Another interesting finding came up during focus group discussion with regard to the comparison of the costs incurred between modern and traditional treatment was most of both male and female focus group discussants agreed, the cost of traditional treatment is higher than modern health service. This finding important to support the quantitative result, among the people who were gone to traditional healer and self-treated only 9.3% claimed that the cost of health service was mentioned as barrier for outpatient service utilization and the rest not raised cost as barrier. This finding not similar with pervious study from Afar region [5]. The possible explanations may be the socio-cultural difference of two communities.

The individual who had at least primary education had 20.3 times more likely to utilize modern health services as compared to that with no education. Studies show that education is one of the major socioeconomic factors that influence a person’s behavior and attitude. In general, the higher the level of education of a person, the more aware he or she is about the use of health facilities [14]. Our study has also shown that having at least a primary education is a significant positive predictor of outpatient service utilization.

There was no statistically significant association between gender of the patient and health service utilization in our study. However, another study conducted on modern health service utilization in Kenya pastoralist has shown that males are three times more likely to use modern health services than females because of male domination in decision making to seek health care [15].

This study has found no significant association between health service utilization and age of the patient. According to a study done in Tanzania by Masatu et al. teenagers and persons above the age of 60 were less likely to visit modern health services. The teenage is a period of transition from childhood to adulthood and the prevailing services do not generally seem appropriate for this group of population [16]. The individual whose religion was protestant were more likely to prefer outpatient service utilization than the individual who was cultural belief follower. This study is similar with findings in Afar Dubti and Ghana [14,17]. The Evangelical church of MekanEyesuse role in the provision of health service in different levels of health facilities may explain the observed tendency to outpatient service utilization among the individuals of this faith. The individuals who were from Hamar ethnic background were more likely to prefer outpatient service utilization than the individuals from other ethnic backgrounds. The fact that the Hamar people are relatively more settled than the other pastoralists, better distribution of health facilities due to existence of relatively large number of NGOs and the fact that they make up the majority of the study participants may explain the result. Otherwise the Hamar people have similar educational background, cultural beliefs and income as the rest of the study participants.

Conclusion

In conclusion, this study demonstrated that there is significantly low health service utilization among pastoralist of the South Omo zone of Southern Ethiopia. The most important factors influencing outpatient service utilization were distance of health facilities from their place of residence; cultural beliefs, that modern health institutions may not be helpful for certain disease conditions, low recognition of serious symptoms and unmet expectations. The education level of household head was found to be positive predictor of outpatient service utilization. The individual whose religion was protestant were more likely to prefer outpatient service utilization than the individual who was cultural belief follower. The individuals who were from Hamar ethnic background were more likely to prefer outpatient service utilization than the individuals from other ethnic backgrounds.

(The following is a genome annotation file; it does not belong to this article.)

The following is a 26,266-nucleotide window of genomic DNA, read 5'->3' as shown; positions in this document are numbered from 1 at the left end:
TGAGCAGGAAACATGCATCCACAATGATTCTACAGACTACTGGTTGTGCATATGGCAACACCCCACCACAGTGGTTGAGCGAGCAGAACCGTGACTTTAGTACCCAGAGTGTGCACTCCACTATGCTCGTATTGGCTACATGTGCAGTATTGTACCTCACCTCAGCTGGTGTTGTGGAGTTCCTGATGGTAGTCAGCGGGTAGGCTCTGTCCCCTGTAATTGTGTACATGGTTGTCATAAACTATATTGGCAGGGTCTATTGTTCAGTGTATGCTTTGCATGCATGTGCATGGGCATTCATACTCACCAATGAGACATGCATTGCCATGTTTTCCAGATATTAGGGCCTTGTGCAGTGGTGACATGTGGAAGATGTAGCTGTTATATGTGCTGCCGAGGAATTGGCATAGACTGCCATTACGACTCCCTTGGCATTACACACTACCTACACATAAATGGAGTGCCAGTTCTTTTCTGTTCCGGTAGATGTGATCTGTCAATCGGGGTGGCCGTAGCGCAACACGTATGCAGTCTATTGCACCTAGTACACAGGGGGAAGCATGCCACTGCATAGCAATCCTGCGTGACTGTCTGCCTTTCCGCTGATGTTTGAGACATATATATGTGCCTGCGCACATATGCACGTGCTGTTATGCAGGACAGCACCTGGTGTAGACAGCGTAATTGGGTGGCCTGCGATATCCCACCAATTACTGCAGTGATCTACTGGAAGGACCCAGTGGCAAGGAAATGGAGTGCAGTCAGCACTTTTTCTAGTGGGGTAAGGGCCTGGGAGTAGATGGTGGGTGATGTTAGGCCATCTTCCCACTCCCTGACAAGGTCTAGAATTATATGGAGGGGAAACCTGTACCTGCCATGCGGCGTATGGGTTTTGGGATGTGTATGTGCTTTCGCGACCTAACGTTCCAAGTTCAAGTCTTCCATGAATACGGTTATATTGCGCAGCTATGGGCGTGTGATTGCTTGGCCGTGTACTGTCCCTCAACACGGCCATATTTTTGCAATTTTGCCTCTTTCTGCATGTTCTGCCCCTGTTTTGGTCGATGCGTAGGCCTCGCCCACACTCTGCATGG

Acknowledgements

We would to acknowledge those individuals who support for this successful thesis work. We would like to thank. We would like to extend my appreciation to South Omo Zone Administration, Zonal Health Department and three Woredas for support and facilitating in getting study population. We thank the study respondents and the whole community at large for their wholesome effort and contribution in provision of the information.

Funding

Funding support for data collection was covered by Jimma University. Analysis and interpretation of data and the manuscript writing was done by authors for free.

Availability of Data and Materials

Data will not be shared. During ethical review, it was approved only to analyze data for study objectives and stated that it will not be shared except authors analyzing.

Authors’ Contributions

AK: Developed proposal, analyzed data, wrote report. GD: Participated in proposal development, report writing and coordinated overall process and TH: Participated in manuscript writing. All authors read and approved the final manuscript.

Ethics Approval and Consent To Participate

Ethical clearance was obtained from Jimma University College of Public Health and Medical Sciences Ethical Review Committee. Official letter of cooperation was written to South Omo Zone Administration by the University.

Consent for Publication

Not applicable, no individual detail is presented.

Competing Interests

All authors have no competing interest and declare that this study is original article.

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Springer Nature remains neutral with regard to jurisdictional claims in published maps and institutional affiliations.